PARIS - ECB head Jean-Claude Trichet joined the chief of the US central bank on Wednesday in forecasting that the global economic crisis would give way to recovery next year.
Mr Trichet saw 'moderate' recovery in 2010.
Ben Bernanke, the head of the US Federal Reserve said in a television interview on Sunday that he could already see the 'green shoots' of recovery in 2010. Signs are also emerging that the German economy might be in sight of an end to the crisis.
Mr Trichet said in an interview that there was 'a fairly general consensus ... that 2010 could be the year of a moderate recovery for growth' in the world economy as long as governments, companies and consumers regain confidence.
'I insist that what's important now is to regain confidence,' Mr Trichet said on France's Europe 1 radio, adding that the year ahead would be 'very difficult' and that the current economic situation was 'very uncertain.'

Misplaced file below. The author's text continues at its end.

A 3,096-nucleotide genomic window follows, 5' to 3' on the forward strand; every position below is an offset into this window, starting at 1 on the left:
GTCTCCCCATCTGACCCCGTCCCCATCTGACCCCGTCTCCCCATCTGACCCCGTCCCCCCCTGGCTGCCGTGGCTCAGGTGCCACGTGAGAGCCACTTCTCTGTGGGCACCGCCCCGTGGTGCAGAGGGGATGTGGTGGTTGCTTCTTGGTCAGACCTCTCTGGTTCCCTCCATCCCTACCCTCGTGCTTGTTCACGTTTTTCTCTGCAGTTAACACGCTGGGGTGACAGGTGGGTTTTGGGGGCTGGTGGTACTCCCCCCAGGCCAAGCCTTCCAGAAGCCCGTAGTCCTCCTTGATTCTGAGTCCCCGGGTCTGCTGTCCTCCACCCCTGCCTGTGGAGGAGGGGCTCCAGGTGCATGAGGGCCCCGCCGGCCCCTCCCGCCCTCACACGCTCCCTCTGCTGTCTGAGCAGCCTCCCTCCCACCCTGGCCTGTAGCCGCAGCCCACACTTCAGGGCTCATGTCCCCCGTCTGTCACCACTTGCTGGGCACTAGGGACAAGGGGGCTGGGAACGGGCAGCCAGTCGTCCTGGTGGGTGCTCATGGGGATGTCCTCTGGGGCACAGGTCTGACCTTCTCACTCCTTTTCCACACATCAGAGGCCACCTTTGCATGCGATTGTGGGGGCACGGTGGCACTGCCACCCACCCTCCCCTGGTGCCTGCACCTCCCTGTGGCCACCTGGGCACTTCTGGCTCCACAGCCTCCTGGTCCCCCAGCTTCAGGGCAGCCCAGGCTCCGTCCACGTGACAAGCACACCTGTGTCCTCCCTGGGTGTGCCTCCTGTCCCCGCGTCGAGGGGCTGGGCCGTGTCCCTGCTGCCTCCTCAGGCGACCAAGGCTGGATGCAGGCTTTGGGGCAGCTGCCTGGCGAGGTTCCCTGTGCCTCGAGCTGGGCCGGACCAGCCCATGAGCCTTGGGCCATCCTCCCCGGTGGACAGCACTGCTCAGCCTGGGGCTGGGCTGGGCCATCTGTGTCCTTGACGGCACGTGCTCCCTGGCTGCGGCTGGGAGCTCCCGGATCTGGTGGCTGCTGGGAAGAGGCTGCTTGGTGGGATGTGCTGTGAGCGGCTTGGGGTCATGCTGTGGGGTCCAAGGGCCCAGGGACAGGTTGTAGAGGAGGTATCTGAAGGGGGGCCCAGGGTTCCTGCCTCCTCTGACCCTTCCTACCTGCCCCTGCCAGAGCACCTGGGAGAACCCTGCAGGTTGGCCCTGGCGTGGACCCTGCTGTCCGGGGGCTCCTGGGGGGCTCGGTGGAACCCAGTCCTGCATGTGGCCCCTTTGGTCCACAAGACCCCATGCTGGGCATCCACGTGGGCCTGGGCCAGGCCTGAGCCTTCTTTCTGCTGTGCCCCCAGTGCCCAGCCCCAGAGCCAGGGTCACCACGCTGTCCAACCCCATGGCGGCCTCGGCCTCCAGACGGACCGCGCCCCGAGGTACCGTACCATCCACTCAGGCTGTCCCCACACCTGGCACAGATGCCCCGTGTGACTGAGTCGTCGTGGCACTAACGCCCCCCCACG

In separate remarks to the Fondation Robert Schuman, Mr Trichet also said that 'the eurozone is extremely solid.' And he was confident in the ability of eurozone countries to carry out their responsibilities in the single currency area 'including in the area of budgets,' a reference to concern that big public deficits in some countries are rising even further as a result of government spending to fight the crisis.
Mr Trichet, in his radio remarks, said that following a cut in eurozone interest rates to a record low point earlier this month, 'the economy is expected to gradually recover' next year.
Mr Bernanke had said in his interview with CBS television on Sunday that 'green shoots' of economic revival were already visible and that confidence was returning to the markets.
There are also tentative signs of improvement in recession-hit Germany too, where a rise in investor confidence reported on Tuesday offered hope that the outlook for Europe's biggest economy and the world's largest exporter is brightening.
'The bottom of the recession is likely to be reached this summer,' Wolfgang Franz, head of the ZEW institute compiling the confidence index, said on Tuesday.
'The economic situation is extremely bad but there are the first signs of hope. They should not be played down,' Mr Franz said. -- AFP